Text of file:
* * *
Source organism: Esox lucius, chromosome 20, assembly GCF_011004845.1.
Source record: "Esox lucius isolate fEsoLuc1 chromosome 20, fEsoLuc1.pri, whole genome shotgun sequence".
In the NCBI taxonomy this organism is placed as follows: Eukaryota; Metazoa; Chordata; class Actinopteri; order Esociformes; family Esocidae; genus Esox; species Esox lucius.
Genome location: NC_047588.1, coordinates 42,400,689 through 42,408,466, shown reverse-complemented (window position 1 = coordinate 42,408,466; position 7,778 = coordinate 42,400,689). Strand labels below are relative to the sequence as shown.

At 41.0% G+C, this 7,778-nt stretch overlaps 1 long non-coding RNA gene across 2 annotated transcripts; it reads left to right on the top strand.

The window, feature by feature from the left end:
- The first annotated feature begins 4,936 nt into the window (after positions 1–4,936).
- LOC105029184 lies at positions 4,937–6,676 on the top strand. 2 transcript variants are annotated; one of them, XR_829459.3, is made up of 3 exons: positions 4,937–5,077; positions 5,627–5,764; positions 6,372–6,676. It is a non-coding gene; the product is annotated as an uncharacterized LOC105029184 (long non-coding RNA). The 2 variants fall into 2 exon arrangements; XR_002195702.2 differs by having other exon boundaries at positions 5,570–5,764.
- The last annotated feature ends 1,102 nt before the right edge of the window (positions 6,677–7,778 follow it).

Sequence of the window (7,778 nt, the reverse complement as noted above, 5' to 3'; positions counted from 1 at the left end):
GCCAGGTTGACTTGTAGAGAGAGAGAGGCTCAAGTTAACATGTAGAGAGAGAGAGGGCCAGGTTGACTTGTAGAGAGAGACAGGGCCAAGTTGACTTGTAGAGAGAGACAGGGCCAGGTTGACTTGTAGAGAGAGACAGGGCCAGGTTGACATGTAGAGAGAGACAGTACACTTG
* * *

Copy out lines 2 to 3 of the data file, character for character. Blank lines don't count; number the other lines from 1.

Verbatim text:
Source record: "Esox lucius isolate fEsoLuc1 chromosome 20, fEsoLuc1.pri, whole genome shotgun sequence".
In the NCBI taxonomy this organism is placed as follows: Eukaryota; Metazoa; Chordata; class Actinopteri; order Esociformes; family Esocidae; genus Esox; species Esox lucius.